What childhood achievements are most important
to your happiness as an adult?
Researchers in Australia analyzed data
from more than 800 people
who were followed for up to 32 years
in a multidisciplinary
health and development study.
They looked at the relationship
between language development in childhood,
academic achievement in adolescence,
social connectedness growing up
and well-being in adulthood.
The study showed that social success
defined as positive attachments
to parents, peers and teachers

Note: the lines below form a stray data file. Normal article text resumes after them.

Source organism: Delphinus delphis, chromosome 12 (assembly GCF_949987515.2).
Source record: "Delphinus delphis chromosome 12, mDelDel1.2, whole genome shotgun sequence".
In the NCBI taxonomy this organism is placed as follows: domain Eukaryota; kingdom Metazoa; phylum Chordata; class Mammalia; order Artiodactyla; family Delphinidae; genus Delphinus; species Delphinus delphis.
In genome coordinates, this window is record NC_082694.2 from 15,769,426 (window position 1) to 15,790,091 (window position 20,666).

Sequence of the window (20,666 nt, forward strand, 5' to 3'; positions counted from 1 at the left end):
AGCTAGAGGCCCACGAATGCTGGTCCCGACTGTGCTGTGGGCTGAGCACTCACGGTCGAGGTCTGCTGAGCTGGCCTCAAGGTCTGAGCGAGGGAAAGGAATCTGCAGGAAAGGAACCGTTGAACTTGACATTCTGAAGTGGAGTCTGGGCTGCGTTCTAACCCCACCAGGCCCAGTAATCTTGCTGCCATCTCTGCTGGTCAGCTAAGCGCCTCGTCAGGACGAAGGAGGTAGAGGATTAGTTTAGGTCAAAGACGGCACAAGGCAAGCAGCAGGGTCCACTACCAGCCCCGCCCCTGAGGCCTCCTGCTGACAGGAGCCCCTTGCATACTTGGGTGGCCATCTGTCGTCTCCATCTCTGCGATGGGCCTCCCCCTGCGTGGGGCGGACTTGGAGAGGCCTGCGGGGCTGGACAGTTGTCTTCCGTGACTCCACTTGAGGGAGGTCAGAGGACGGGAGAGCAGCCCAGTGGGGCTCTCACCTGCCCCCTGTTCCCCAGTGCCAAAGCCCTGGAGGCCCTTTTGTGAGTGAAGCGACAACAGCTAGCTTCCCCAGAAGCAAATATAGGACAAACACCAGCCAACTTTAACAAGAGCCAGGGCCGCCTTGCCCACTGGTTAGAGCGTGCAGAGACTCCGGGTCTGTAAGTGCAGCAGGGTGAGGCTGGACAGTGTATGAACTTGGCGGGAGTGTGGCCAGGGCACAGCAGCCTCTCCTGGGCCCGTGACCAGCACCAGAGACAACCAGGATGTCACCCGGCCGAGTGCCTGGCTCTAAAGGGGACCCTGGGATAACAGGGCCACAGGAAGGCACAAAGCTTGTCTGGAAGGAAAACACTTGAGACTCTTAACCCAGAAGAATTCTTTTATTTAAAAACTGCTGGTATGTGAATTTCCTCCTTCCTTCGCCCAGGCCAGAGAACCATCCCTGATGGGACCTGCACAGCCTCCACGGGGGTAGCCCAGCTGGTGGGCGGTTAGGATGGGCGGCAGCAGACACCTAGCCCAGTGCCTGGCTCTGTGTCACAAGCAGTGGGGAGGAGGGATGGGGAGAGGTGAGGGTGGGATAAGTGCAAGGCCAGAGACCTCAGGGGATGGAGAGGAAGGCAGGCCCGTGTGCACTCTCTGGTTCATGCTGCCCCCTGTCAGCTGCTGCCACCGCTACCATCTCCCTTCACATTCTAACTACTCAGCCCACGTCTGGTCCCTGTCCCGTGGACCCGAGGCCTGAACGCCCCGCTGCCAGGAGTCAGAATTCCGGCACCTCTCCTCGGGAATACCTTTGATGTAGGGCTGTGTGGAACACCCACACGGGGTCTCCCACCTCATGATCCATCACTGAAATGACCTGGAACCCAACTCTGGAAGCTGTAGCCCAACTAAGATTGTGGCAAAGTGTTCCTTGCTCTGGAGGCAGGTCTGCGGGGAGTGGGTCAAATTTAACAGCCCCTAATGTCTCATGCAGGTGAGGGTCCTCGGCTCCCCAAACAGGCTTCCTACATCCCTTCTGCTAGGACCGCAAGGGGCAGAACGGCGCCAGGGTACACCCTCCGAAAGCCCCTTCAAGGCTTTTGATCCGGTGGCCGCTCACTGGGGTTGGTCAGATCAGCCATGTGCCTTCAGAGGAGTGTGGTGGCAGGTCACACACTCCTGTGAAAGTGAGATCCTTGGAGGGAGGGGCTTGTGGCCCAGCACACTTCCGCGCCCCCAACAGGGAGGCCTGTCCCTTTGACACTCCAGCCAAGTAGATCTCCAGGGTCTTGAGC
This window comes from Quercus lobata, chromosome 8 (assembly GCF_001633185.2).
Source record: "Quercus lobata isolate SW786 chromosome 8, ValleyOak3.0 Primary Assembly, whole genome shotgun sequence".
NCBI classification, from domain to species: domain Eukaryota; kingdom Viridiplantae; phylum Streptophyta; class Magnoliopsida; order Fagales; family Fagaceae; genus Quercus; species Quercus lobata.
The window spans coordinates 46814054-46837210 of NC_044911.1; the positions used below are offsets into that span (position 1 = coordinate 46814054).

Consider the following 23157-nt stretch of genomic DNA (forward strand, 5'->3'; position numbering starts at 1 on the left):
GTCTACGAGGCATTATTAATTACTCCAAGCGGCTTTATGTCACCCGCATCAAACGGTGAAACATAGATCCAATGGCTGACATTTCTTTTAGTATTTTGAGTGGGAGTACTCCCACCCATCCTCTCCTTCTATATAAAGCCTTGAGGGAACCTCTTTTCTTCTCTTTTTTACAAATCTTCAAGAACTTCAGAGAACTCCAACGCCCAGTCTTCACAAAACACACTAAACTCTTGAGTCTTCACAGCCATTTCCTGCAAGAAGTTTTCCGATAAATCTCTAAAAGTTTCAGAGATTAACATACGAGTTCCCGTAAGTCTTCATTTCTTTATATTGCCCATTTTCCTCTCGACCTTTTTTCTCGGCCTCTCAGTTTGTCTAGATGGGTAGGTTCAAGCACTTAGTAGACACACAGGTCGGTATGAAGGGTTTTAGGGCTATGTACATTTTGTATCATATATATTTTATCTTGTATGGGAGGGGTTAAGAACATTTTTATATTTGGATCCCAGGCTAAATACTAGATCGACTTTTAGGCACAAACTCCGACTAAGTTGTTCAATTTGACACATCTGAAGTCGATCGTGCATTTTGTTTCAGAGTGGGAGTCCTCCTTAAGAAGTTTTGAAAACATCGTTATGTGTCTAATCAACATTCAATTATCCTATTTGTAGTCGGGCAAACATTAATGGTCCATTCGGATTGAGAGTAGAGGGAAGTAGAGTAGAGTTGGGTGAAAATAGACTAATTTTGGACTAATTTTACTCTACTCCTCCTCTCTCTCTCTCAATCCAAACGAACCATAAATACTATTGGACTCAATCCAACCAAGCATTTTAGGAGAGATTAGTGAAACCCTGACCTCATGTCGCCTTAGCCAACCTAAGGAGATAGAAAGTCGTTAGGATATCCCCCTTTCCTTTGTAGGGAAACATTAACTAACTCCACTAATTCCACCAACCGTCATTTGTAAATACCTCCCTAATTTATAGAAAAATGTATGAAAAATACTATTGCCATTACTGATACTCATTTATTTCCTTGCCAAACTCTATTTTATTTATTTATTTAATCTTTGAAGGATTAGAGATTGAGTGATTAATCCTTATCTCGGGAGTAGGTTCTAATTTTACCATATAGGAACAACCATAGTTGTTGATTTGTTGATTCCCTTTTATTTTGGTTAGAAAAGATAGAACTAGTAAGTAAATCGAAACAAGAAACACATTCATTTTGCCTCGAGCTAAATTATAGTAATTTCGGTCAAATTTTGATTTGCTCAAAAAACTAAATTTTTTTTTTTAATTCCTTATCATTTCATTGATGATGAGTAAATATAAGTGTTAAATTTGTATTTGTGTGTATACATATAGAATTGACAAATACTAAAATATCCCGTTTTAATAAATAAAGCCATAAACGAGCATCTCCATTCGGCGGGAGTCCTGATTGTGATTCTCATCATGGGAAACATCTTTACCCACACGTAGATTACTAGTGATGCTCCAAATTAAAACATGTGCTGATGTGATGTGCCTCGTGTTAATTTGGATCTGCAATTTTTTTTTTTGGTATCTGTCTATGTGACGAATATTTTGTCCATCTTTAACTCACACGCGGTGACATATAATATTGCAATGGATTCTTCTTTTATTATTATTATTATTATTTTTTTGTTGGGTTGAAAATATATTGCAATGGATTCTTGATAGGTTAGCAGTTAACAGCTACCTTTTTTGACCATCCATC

was a strong pathway to happiness.
On the other hand,
academic success was a weak indicator
of adult well-being.
The researchers say their findings
are in line with earlier studies
that show no real association between
socioeconomic prosperity and happiness.
I’m Dr. Cindy Haines of HealthDay TV
with the news doctors are reading;
health news that matters to you.